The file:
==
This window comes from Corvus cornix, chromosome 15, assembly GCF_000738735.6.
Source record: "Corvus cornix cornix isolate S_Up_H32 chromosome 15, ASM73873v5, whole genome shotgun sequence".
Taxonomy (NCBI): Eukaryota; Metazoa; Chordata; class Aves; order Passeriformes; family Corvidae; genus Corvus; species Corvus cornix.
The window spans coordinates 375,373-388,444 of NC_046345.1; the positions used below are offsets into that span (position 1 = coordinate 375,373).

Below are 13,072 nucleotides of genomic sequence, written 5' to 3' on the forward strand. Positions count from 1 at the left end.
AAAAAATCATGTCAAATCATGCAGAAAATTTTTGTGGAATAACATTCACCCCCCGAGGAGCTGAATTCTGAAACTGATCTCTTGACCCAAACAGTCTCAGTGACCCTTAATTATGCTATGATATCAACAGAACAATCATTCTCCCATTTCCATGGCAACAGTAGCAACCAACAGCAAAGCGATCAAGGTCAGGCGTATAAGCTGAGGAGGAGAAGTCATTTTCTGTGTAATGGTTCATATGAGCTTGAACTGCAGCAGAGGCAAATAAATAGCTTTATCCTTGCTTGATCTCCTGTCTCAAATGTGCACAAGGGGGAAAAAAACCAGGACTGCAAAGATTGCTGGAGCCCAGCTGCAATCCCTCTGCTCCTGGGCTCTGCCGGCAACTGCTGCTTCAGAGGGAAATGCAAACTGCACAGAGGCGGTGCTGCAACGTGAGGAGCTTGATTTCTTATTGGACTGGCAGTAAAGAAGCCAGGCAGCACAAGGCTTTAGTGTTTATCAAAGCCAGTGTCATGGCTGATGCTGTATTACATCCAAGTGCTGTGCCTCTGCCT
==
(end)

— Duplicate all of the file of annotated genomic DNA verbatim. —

This window comes from Corvus cornix, chromosome 15, assembly GCF_000738735.6.
Source record: "Corvus cornix cornix isolate S_Up_H32 chromosome 15, ASM73873v5, whole genome shotgun sequence".
Taxonomy (NCBI): Eukaryota; Metazoa; Chordata; class Aves; order Passeriformes; family Corvidae; genus Corvus; species Corvus cornix.
The window spans coordinates 375,373-388,444 of NC_046345.1; the positions used below are offsets into that span (position 1 = coordinate 375,373).

Below are 13,072 nucleotides of genomic sequence, written 5' to 3' on the forward strand. Positions count from 1 at the left end.
AAAAAATCATGTCAAATCATGCAGAAAATTTTTGTGGAATAACATTCACCCCCCGAGGAGCTGAATTCTGAAACTGATCTCTTGACCCAAACAGTCTCAGTGACCCTTAATTATGCTATGATATCAACAGAACAATCATTCTCCCATTTCCATGGCAACAGTAGCAACCAACAGCAAAGCGATCAAGGTCAGGCGTATAAGCTGAGGAGGAGAAGTCATTTTCTGTGTAATGGTTCATATGAGCTTGAACTGCAGCAGAGGCAAATAAATAGCTTTATCCTTGCTTGATCTCCTGTCTCAAATGTGCACAAGGGGGAAAAAAACCAGGACTGCAAAGATTGCTGGAGCCCAGCTGCAATCCCTCTGCTCCTGGGCTCTGCCGGCAACTGCTGCTTCAGAGGGAAATGCAAACTGCACAGAGGCGGTGCTGCAACGTGAGGAGCTTGATTTCTTATTGGACTGGCAGTAAAGAAGCCAGGCAGCACAAGGCTTTAGTGTTTATCAAAGCCAGTGTCATGGCTGATGCTGTATTACATCCAAGTGCTGTGCCTCTGCCT